Few topics cause more controversy than the discussion about science vs religion. Here Thomas Dixon of Queen Mary, University of London examines the way the debate has been played out in the American political sphere in recent times.
Thomas Dixon is the author of Science and Religion: A Very Short Introduction, which publishes here in the UK next month.
During a televised debate last year between the candidates for the Republican presidential nomination, the host asked if any of them did not believe in evolution. First one, then a second, then a third raised his hand. Former Arkansas Governor Mike Huckabee later elaborated on his opposition to evolution, mocking those who ‘believe they are the descendants of a primate’ rather than ‘ the unique creations of a God who knows us and loves us, and who created us for his own purpose.’
Although to most educated people – especially anyone unfamiliar with the historic strength and depth of creationist beliefs in the United States – these remarks may seem to reveal a shocking level of scientific ignorance, Huckabee knew what he was doing. He is just the latest in a long line of populist American politicians keen to tap into grass-roots religious beliefs. Huckabee, in short, was seeking the approval of that fifty percent of the American population who opinion polls consistently find believe in creationism and not evolution.
The most famous moment in the history of American anti-Darwinism came in 1925 in the small town of Dayton, Tennessee. A local school teacher there, John Scopes, was prosecuted for violating a recent law banning the teaching of evolution. The Scopes ‘monkey trial’ became the focus for a circus of pro- and anti-Darwinism in Dayton that summer, avidly reported by the world’s press. The prosecution case was led by the Democrat politician William Jennings Bryan. Bryan spoke up for the ordinary Christian folk of America against the perceived arrogance and infidelity of the intellectual elite. ‘Does it not seem a little unfair,’ Bryan asked, ‘not to distinguish between man and lower forms of life? What shall we say of the intelligence, not to say religion, of those who are so particular to distinguish between fishes and reptiles and birds, but put a man with an immortal soul in the same circle with the wolf, the hyena and the skunk? What must be the impression made upon children by such a degradation of man?’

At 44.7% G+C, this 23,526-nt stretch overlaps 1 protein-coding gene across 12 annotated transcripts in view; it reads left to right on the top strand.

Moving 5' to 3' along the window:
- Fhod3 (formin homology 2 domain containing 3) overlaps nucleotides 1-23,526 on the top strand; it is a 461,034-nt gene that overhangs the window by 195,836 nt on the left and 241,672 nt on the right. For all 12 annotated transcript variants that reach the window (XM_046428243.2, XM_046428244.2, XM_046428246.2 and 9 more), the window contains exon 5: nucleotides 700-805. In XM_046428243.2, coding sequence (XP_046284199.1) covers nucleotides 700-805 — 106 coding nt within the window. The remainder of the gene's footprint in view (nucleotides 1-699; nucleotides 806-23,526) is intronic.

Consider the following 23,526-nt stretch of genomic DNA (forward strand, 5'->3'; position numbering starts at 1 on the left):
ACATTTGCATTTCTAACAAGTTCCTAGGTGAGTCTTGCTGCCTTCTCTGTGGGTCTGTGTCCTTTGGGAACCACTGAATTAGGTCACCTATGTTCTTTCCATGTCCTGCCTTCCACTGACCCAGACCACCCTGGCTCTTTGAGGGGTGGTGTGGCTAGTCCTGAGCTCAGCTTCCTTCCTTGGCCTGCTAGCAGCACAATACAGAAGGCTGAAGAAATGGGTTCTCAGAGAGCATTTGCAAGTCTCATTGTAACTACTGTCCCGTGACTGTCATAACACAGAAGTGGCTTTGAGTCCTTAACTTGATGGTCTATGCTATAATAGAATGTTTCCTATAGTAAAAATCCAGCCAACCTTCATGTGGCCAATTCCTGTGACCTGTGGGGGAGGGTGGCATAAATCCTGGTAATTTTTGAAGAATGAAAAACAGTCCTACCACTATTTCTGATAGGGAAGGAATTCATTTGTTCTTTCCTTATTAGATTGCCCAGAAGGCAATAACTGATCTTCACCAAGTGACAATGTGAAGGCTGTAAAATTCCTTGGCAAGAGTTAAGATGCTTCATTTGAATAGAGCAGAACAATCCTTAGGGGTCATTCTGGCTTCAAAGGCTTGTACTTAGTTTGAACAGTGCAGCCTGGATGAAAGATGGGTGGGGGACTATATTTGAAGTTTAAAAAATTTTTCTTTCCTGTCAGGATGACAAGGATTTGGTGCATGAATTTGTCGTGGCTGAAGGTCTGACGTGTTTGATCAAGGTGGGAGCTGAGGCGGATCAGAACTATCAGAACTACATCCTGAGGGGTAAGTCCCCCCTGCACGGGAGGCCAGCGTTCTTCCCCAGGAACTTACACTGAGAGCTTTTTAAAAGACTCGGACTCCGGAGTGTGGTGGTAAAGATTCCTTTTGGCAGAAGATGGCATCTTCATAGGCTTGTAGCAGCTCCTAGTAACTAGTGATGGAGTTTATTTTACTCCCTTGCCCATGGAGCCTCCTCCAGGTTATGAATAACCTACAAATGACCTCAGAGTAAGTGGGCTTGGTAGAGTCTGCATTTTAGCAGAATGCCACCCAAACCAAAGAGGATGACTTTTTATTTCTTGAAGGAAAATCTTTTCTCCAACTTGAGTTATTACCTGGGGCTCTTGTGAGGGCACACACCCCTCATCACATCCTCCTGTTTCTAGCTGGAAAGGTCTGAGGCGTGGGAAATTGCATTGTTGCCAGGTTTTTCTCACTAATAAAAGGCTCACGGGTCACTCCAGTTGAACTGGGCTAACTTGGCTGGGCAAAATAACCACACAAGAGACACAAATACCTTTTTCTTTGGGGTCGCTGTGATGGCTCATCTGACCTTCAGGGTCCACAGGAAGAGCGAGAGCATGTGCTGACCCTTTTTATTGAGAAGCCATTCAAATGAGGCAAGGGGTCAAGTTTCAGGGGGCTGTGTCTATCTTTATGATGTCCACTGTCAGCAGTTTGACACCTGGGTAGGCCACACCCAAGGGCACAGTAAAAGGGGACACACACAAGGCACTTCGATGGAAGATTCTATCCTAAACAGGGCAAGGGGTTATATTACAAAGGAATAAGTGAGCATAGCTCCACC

Although William Jennings Bryan was a Democrat and Mike Huckabee a Republican, they are from the same political stock, and both aspired to become President. Bryan was the (unsuccessful) Democratic candidate for the presidency on three occasions. Known as the ‘Great Commoner’ because of his belief in the absolute sovereignty of the people, Bryan predicted that local school board elections would become more important than national elections, because parents would care more about the education and morals of their children than about foreign policy or economics. Huckabee’s anti-evolution stance appeals to just the same kinds of populism and localism. Like Bryan eighty years before him, he suggests that the only proper policy is for taxpayers and parents to decide what their children are taught in public schools. What could be more democratic, or more reasonable, than that?
And here is the heart of the liberal dilemma about evolution and creationism. Those who would identify themselves as progressive, enlightened, and liberal, usually consent to the proposition that school curricula should be set in a way that is open to the democratic process rather than being handed down by an autocratic intellectual elite. It seems right that the voters should have a say. But, what when those voters are creationists? Does the liberal instinct in favour of democracy then give way to some more powerful desires – to preserve the division between church and state enshrined in the First Amendment, for instance, or to give due weight to scientific expertise?
Finally it is worth noting that something else that Mike Huckabee has in common with William Jennings Bryan is that, despite his popularity, he is not going to be President. And neither of the men who might in fact be the next President of the United States is likely to provide the kind of encouragement to creationists and proponents of ‘Intelligent Design’ that Huckabee would have offered.
John McCain, during the same debate in which Huckabee indicated his support for creationism, was asked for a yes or no answer to the question ‘Do you believe in evolution?’ McCain looked momentarily uncomfortable, no doubt thinking of that hefty fifty percent of the electorate who would answer ‘No’, before giving a pretty confident ‘Yes’ to evolution. McCain has given some indications that he is happy for ‘Intelligent Design’ to be taught alongside evolution, but it is clearly not a cause for which he has any enthusiasm. Barack Obama has generally avoided the topic too but, when pushed in a recent interview, stated that religious instruction should be provided by parents and that it is ‘a mistake to try to cloud the teaching of science with theories that frankly don’t hold up to scientific inquiry’, by which one can assume he meant creationism and ‘Intelligent Design’.
So, although the next incumbent of the White House is certain to be someone who, unlike Bryan or Huckabee, believes in evolution (as well as God), the fact that the question is still asked of presidential hopefuls speaks volumes about the historical role of Christian fundamentalism in shaping American political culture.